Describes Bureau of Justice Statistics' (BJS) activities to collect and improve data on crime and justice in Indian country, as required by the Tribal Law and Order Act of 2010.
Describes Bureau of Justice Statistics' (BJS) activities to collect and improve data on crime and justice in Indian country, as required by the Tribal Law and Order Act of 2010 (TLOA). The report summarizes BJS's efforts in 2017 to develop, design, and implement a new statistical data collection program to gather information from tribal law enforcement agencies in the lower 48 states, in Alaska, and BIA agencies; design and implement two data collections on the activities of state and local law enforcement agencies and prosecutors' offices serving tribal lands; complete the data collection for the first census of tribal courts in the United States; study the handling of American Indian and Alaska Native criminal cases in the federal criminal justice system; and enhance current funding programs to support tribal participation in state, regional, and national criminal justice databases. This report meets the TLOA requirement to report on BJS's activities for the preceding calendar year.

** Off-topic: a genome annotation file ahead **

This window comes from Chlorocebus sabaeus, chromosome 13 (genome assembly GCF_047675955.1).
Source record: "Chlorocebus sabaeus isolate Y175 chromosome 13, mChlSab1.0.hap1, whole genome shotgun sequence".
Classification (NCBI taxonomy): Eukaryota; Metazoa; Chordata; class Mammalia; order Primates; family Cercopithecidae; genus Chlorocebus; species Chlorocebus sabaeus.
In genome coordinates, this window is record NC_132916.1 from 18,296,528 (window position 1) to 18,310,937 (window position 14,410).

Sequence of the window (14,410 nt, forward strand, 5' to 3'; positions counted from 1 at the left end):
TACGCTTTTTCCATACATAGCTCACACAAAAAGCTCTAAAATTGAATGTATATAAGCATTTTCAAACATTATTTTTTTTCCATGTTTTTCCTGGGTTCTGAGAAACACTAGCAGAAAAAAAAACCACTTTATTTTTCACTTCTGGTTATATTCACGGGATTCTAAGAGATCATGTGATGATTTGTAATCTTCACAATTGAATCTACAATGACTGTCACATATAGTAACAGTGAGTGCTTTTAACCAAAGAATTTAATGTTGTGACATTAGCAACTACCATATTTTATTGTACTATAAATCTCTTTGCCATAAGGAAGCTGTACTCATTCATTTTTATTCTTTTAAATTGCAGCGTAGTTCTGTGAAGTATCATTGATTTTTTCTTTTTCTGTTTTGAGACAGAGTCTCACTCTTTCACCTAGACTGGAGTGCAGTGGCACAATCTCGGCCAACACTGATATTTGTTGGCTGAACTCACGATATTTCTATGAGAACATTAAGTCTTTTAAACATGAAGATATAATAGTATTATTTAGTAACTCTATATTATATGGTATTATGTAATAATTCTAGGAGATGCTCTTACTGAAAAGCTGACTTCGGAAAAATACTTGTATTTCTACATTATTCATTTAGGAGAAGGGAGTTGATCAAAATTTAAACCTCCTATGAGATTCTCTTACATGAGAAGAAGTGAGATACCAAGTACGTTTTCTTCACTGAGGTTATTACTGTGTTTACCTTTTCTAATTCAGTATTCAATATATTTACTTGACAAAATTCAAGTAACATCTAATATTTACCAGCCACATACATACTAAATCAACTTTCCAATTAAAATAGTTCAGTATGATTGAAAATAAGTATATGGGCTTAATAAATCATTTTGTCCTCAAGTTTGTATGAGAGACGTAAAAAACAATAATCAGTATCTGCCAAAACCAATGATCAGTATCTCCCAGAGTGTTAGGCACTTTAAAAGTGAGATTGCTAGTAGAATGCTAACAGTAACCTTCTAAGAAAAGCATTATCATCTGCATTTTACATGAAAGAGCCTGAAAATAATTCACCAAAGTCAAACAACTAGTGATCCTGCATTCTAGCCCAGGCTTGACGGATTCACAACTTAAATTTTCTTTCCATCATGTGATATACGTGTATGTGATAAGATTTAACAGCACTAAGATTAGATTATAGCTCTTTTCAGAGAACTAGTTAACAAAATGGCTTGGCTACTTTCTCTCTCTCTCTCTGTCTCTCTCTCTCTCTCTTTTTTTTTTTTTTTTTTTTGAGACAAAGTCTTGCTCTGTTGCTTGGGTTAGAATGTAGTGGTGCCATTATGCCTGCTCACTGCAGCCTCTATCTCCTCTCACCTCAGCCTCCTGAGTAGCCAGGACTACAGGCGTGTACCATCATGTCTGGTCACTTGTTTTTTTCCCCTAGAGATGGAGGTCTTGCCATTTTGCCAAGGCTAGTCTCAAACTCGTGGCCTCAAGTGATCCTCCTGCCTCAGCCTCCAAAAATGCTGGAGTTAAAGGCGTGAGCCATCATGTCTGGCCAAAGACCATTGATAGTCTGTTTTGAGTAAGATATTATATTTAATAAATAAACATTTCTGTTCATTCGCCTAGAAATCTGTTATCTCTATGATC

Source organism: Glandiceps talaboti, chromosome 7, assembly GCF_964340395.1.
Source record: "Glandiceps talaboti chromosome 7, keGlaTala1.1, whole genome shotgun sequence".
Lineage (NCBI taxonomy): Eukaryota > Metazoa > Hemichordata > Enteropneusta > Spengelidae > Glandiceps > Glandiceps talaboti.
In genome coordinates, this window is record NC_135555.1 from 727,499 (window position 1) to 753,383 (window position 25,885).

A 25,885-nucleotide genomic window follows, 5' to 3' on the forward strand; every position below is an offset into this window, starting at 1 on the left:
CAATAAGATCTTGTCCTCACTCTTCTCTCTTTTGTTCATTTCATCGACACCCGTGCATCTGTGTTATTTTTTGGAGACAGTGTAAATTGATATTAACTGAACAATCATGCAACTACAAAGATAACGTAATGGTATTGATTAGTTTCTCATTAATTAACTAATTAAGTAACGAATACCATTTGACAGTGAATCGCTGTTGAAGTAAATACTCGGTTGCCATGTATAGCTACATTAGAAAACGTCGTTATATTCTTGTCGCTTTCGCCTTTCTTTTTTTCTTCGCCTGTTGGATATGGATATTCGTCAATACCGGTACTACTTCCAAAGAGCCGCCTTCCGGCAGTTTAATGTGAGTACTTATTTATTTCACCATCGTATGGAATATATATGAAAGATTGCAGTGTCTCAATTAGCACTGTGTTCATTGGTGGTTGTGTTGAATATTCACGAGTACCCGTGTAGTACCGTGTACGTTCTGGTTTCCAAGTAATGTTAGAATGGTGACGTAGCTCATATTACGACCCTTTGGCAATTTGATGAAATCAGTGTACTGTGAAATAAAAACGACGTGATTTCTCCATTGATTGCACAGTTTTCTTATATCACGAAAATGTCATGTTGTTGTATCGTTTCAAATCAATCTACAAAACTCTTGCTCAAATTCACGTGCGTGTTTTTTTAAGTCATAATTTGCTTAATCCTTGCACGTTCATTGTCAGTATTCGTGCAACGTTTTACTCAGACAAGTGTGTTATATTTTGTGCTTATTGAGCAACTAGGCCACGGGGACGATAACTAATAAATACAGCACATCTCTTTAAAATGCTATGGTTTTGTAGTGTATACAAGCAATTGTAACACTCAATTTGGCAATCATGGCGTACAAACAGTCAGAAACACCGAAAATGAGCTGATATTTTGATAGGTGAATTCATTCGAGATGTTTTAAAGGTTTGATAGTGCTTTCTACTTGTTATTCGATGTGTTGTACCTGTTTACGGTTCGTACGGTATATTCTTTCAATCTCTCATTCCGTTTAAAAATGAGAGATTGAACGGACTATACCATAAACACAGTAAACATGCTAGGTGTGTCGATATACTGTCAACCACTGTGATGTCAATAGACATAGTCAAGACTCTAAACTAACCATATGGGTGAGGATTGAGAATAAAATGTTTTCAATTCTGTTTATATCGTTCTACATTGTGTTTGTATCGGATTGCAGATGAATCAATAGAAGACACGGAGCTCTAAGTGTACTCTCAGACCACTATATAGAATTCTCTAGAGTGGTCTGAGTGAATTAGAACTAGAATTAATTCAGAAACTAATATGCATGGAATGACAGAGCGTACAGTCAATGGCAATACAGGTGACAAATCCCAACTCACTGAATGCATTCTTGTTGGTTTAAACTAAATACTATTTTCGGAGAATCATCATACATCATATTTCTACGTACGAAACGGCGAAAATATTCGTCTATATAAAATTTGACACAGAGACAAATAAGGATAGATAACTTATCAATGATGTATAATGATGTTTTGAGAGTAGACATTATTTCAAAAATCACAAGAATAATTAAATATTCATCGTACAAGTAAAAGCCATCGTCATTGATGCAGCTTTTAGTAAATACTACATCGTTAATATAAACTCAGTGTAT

- At midyear 2015, an estimated 2,510 inmates were confined in 76 Indian country jails. This was a 5.5% increase from the 2,380 inmates confined at midyear 2014 in 79 facilities.
- Since 2010, about 3 in 10 inmates held in Indian country jails were confined for a violent offense, a decline from a peak of 4 in 10 in 2007.
- At midyear 2015, the jail facilities in Indian country were rated to hold an estimated 3,800 inmates, which was up slightly from 3,720 in 2014.
- Indian country jails employed an estimated 1,690 persons at midyear 2015. About 70% (or 1,200) of employees were jail operations staff, including correctional officers and others who spent more than half of their time supervising inmates.
- After peaking in 2002, attempted suicides in Indian country jails have declined significantly.